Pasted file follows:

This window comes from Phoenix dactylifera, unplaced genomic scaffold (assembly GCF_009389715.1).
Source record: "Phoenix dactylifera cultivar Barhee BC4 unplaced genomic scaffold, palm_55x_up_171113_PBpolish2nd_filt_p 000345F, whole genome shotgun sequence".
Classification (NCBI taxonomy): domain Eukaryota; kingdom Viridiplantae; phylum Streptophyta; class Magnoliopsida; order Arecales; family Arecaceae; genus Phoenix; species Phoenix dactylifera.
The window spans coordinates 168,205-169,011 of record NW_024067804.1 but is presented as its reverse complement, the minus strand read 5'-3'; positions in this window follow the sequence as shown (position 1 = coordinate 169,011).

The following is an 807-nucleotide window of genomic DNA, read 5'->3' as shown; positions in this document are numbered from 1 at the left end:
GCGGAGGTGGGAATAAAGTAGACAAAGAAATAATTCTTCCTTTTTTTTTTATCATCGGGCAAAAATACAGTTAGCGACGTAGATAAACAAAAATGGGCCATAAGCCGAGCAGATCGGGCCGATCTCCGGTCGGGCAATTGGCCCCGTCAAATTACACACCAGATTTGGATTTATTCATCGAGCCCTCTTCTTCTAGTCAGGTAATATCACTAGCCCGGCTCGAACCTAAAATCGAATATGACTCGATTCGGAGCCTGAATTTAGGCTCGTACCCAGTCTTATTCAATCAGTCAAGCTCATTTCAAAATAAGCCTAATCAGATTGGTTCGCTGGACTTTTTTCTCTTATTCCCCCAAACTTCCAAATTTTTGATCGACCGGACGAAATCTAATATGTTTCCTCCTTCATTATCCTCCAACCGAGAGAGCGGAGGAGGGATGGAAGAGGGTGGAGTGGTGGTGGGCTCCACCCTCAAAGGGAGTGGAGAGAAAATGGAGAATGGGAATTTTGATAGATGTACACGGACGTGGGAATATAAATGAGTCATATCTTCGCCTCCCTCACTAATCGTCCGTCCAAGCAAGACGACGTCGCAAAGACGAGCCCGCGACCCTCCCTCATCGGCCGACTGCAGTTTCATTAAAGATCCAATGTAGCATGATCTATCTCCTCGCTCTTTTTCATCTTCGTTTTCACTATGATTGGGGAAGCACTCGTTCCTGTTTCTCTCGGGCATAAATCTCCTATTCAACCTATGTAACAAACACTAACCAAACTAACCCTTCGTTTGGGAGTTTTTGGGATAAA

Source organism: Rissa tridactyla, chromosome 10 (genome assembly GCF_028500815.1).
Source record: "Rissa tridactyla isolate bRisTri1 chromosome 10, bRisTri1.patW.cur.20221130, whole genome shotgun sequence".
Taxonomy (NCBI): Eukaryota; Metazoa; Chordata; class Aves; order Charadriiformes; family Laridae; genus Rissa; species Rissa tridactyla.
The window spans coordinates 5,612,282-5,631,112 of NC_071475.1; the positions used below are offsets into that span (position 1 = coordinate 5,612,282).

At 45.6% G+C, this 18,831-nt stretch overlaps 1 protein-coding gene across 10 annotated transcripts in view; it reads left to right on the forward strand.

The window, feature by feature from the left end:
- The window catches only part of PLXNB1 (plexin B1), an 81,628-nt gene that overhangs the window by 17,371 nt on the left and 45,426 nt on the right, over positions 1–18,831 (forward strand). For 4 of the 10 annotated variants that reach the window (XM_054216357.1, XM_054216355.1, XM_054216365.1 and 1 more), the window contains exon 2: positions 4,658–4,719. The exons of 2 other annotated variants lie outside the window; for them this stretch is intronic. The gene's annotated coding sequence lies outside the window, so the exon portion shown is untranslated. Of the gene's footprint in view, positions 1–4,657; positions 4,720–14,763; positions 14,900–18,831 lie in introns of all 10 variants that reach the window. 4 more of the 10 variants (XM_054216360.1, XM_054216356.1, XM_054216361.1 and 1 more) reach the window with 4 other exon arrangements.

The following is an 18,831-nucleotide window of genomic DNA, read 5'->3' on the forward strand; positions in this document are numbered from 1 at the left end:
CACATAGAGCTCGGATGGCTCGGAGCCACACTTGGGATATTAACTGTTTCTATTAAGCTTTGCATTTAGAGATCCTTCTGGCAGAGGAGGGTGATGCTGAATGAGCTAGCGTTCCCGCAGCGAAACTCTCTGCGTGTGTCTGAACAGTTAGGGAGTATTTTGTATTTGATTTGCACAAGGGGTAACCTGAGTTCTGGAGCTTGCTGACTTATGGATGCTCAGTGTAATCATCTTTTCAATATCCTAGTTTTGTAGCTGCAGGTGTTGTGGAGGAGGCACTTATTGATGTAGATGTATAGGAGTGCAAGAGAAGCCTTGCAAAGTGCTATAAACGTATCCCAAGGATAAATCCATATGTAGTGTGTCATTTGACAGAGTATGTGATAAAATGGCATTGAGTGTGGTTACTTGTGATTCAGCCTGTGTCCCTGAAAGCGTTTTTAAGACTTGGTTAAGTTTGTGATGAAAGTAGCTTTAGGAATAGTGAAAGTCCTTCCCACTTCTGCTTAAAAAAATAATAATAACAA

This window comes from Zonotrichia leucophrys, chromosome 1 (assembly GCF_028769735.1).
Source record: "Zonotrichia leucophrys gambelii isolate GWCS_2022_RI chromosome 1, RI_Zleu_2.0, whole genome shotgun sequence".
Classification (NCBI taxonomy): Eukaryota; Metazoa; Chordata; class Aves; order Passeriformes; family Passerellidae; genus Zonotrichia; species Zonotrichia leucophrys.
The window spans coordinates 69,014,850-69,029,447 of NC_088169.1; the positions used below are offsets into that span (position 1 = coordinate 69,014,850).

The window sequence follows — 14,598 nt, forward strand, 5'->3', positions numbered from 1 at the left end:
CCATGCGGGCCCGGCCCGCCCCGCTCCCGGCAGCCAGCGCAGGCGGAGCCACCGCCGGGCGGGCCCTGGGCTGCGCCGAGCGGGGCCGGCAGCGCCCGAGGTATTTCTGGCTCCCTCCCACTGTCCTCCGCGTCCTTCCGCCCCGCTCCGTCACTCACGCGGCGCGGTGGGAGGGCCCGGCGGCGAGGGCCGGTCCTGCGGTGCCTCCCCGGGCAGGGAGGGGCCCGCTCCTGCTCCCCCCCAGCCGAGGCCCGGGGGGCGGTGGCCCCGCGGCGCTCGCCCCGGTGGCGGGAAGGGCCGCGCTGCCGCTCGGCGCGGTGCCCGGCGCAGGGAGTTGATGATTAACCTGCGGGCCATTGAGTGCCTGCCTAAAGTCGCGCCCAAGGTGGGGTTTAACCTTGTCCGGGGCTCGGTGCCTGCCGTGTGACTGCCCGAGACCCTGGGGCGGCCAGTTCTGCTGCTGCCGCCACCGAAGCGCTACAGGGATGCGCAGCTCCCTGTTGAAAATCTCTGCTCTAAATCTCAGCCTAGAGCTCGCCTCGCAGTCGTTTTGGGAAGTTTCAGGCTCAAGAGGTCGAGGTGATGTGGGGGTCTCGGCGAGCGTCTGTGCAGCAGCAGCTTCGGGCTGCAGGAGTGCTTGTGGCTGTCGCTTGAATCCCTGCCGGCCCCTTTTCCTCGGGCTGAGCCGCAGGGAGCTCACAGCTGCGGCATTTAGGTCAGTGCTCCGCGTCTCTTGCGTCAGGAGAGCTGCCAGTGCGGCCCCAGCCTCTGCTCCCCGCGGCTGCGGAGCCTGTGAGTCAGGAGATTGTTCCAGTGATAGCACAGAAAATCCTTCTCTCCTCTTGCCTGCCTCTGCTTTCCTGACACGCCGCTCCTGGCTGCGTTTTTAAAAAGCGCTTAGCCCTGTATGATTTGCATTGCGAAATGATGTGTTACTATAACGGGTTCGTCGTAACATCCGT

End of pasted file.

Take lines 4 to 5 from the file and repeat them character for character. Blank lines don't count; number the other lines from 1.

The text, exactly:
The window spans coordinates 168,205-169,011 of record NW_024067804.1 but is presented as its reverse complement, the minus strand read 5'-3'; positions in this window follow the sequence as shown (position 1 = coordinate 169,011).

The following is an 807-nucleotide window of genomic DNA, read 5'->3' as shown; positions in this document are numbered from 1 at the left end: